39. The method of claim 38, wherein said pressure change acceleration rate is (d2P/dθ2) indicative of acceleration of pressure in said cylinder with respect to angle of said crank shaft.
40. The method of claim 38, wherein said pressure change acceleration rate is (d2P/d2) value indicative of acceleration of pressure in said cylinder with respect to time.
41. The method of claim 38, wherein said pressure change acceleration rate is obtained by processing said cylinder pressure data (P) utilizing a software program executed by a processor.
42. The method of claim 38, wherein said pressure change acceleration rate is obtained by processing said cylinder pressure data (P) utilizing at least one differentiator circuit having an operational amplifier.
43. The method of claim 42, wherein said pressure change acceleration rate is obtained by processing said cylinder pressure data (P) utilizing two differentiator circuits in series.
44. The method of claim 38, wherein said pressure change acceleration rate is further processed using at least one of a filter, a level shifter, and a comparator.
45. The method of claim 44, wherein said step of comparing said processed pressure value to said predetermined threshold value is attained utilizing a comparator circuit.
46. The method of claim 1, wherein said cylinder pressure data (P) is synchronized to an angle of a crank shaft, and said step of processing said cylinder pressure data (P) into a processed pressure value includes the step of calculating an apparent heat release rate (AHRR(i)) value in said cylinder based on said cylinder pressure data P, said AHRR(i) value indicative of the rate of heat released in said cylinder with respect to angle of said crank shaft.
47. The method of claim 46, further including the step of calculating a pressure change rate (dP/dθ(i)) value indicative of rate of change in pressure in said cylinder with respect to angle of said crank shaft.
48. The method of claim 47, wherein said apparent heat release rate (AHRR(i)) value is calculated based on said dP/dθ(i) value.
49. The method of claim 48, further including the step of calculating a cumulative heat release (CHR(i)) value in said cylinder based on said AHRR(i) value, said CHR(i) value indicative of cumulative heat released in said cylinder with respect to angle of said crank shaft.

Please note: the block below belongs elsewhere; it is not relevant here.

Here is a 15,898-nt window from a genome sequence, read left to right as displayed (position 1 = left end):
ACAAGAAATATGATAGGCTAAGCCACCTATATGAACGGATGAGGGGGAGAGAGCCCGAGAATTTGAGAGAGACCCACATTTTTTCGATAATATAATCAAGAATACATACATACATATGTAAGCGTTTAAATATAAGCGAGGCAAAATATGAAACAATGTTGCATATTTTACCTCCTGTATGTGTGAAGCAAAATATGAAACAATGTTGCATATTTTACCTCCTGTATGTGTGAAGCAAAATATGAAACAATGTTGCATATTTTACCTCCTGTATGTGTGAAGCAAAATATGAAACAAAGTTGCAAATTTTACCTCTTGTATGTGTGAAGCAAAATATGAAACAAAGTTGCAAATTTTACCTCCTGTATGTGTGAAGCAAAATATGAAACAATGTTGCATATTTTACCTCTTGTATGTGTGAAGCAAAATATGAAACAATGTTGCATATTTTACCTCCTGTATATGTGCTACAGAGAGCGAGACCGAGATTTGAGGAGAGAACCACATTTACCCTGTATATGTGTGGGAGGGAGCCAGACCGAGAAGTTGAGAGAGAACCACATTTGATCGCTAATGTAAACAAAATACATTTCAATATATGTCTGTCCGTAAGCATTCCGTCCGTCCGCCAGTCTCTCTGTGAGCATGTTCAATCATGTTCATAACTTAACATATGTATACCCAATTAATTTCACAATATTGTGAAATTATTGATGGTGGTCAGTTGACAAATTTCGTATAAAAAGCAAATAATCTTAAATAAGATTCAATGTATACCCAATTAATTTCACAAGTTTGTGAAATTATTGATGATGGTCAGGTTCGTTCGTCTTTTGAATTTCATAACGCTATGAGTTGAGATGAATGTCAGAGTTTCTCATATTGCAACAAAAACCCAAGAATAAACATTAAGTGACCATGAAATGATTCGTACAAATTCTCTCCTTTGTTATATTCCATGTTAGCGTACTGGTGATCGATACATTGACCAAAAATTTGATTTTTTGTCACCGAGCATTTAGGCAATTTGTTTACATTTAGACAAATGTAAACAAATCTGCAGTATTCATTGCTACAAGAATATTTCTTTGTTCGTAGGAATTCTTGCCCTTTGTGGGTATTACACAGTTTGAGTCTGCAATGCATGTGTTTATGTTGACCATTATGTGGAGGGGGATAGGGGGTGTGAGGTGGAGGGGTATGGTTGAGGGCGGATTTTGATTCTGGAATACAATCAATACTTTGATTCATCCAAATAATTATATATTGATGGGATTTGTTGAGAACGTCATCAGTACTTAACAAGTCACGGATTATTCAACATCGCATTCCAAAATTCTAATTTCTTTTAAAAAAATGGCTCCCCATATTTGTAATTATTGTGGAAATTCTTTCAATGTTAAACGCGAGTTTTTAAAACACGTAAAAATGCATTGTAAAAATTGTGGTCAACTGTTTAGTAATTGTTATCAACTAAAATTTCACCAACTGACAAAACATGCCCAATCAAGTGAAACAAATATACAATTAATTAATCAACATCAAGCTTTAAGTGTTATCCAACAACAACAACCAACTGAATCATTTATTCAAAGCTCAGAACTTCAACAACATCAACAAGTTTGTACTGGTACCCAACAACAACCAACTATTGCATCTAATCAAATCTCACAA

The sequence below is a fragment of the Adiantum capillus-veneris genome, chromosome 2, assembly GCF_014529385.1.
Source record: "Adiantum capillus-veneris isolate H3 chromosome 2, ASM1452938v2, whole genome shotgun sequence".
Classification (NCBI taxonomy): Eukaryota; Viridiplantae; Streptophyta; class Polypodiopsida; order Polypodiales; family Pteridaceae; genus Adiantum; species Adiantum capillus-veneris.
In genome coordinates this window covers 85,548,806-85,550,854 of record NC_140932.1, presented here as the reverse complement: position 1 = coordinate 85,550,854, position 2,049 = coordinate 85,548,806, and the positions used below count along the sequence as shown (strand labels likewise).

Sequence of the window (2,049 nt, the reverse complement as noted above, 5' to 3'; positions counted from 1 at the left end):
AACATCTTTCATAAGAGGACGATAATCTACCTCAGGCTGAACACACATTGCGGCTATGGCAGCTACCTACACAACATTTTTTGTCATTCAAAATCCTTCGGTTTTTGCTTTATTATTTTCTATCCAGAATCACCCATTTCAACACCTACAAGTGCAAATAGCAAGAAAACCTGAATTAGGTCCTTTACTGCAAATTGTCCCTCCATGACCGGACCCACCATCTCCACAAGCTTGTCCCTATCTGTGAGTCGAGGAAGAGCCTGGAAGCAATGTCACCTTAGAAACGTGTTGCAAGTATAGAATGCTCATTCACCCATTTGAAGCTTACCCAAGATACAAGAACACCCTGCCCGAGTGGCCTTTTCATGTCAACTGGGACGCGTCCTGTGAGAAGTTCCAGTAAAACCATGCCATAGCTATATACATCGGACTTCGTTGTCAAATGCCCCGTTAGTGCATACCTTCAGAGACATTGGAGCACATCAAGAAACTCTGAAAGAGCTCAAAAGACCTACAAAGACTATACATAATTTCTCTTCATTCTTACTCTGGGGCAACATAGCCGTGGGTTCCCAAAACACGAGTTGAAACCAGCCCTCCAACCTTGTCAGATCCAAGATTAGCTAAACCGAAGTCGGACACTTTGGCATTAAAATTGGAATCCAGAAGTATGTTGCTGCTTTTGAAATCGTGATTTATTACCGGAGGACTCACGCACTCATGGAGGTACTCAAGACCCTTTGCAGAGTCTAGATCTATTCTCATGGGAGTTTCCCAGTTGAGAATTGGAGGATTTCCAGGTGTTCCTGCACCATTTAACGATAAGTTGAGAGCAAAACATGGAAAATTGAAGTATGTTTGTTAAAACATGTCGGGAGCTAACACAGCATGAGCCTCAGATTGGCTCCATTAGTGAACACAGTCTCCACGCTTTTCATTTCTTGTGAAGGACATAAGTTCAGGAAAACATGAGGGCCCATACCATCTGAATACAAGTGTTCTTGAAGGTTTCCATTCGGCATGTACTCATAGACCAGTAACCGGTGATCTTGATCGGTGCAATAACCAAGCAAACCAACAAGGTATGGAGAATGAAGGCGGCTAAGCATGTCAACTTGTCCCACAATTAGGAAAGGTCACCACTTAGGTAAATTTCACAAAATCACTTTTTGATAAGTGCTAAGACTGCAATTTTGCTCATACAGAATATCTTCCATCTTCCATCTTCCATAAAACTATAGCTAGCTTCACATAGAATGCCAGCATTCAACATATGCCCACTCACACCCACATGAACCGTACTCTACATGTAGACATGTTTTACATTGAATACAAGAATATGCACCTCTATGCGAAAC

50. The method of claim 49, further including the step of comparing said CHR(i) value to said predetermined threshold value and if said calculated CHR(i) value crosses said predetermined threshold value, determining that said SOC has occurred and calculating angle of said crank shaft at which said predetermined threshold value is crossed.
51. An apparatus for determining occurrence of a start of combustion (SOC) in a cylinder of an engine having a crankshaft comprising:
a pressure sensing means for sensing pressure in said cylinder and providing a pressure signal indicative of said pressure in said cylinder;
a processor that receives said pressure signal from said pressure sensing means, processes said pressure signal into a processed pressure signal, compares said processed pressure signal to a predetermined threshold value, determines that SOC has occurred if said processed pressure signal crosses said predetermined threshold value; and
a sensor adapted to monitor location of said crank shaft to allow said processor to calculate crank shaft location at which SOC occurred.
52. The apparatus of claim 51, wherein said processor is further adapted to perform a verification test to ensure integrity of said cylinder pressure signal so that said cylinder pressure signal is able to be processed into said processed pressure signal indicative of the occurrence of SOC.
53. The apparatus of claim 52, wherein said verification test monitors continuity of said cylinder pressure signal across a bottom dead center boundary of a reciprocally mounted piston in said cylinder between cycles, and said processor provides a fault signal if said cylinder pressure data across said bottom dead center boundary is not continuous.
54. The apparatus of claim 52, wherein said verification test compares cylinder pressure signal measured when a reciprocally mounted piston in said cylinder is at a top dead center position with cylinder pressure signal measured when said piston is at a bottom dead center position, and said processor provides a fault signal if said pressure signal measured at said top dead center is not substantially greater than said cylinder pressure signal measured at bottom dead center position.
55. The apparatus of claim 51, wherein said cylinder pressure signal is synchronized to an angle of a crank shaft, and said processor is further adapted to window said pressure signal within a predetermined crank shaft angle window which is inclusive of said start of combustion (SOC).